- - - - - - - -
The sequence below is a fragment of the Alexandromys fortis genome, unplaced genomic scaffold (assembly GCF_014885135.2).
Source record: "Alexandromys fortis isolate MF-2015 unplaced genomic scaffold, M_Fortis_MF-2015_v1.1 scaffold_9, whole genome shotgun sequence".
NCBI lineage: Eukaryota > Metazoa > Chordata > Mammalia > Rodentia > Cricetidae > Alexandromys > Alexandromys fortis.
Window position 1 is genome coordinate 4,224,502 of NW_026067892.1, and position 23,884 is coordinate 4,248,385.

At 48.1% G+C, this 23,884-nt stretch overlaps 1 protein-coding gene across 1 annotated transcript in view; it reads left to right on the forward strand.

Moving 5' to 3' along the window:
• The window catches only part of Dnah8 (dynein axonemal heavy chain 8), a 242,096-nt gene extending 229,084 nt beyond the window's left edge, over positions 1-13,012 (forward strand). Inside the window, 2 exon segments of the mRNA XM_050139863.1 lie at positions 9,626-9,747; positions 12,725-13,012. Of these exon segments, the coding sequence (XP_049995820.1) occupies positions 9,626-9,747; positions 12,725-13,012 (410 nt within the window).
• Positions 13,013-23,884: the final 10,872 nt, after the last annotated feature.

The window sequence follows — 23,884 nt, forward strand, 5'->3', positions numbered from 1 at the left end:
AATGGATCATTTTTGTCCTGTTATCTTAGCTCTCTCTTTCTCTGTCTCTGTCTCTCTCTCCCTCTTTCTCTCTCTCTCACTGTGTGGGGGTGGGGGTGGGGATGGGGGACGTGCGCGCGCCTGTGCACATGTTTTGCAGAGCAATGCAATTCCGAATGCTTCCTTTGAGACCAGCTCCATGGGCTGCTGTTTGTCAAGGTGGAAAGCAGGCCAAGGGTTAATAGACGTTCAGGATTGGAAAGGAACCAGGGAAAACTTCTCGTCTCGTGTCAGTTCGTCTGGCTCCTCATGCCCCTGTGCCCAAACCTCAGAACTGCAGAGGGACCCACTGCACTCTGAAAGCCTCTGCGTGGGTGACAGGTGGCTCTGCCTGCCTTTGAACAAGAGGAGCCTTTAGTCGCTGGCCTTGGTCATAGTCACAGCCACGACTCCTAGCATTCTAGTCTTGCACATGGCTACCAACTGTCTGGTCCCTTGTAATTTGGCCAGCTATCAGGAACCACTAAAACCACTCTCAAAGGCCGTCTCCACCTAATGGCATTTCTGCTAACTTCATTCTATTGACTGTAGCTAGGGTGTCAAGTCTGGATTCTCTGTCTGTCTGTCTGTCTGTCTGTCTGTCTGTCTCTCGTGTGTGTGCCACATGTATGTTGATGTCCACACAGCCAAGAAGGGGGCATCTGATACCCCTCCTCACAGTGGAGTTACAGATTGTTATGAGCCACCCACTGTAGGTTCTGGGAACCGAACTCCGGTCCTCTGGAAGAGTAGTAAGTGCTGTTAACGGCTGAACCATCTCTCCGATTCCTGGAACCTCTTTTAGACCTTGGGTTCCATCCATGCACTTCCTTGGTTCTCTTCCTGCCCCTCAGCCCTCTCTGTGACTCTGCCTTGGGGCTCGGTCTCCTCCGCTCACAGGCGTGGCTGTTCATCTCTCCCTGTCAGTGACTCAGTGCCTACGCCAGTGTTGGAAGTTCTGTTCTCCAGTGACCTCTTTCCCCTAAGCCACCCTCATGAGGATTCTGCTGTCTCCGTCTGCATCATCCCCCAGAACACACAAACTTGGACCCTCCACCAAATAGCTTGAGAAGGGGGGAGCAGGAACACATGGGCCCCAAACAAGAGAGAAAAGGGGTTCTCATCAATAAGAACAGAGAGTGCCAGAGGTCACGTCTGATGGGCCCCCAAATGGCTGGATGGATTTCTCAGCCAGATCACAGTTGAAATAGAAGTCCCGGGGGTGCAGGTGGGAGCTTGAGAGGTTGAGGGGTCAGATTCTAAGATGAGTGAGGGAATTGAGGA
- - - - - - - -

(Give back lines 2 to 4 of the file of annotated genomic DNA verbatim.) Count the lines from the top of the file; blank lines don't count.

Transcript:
Source record: "Alexandromys fortis isolate MF-2015 unplaced genomic scaffold, M_Fortis_MF-2015_v1.1 scaffold_9, whole genome shotgun sequence".
NCBI lineage: Eukaryota > Metazoa > Chordata > Mammalia > Rodentia > Cricetidae > Alexandromys > Alexandromys fortis.
Window position 1 is genome coordinate 4,224,502 of NW_026067892.1, and position 23,884 is coordinate 4,248,385.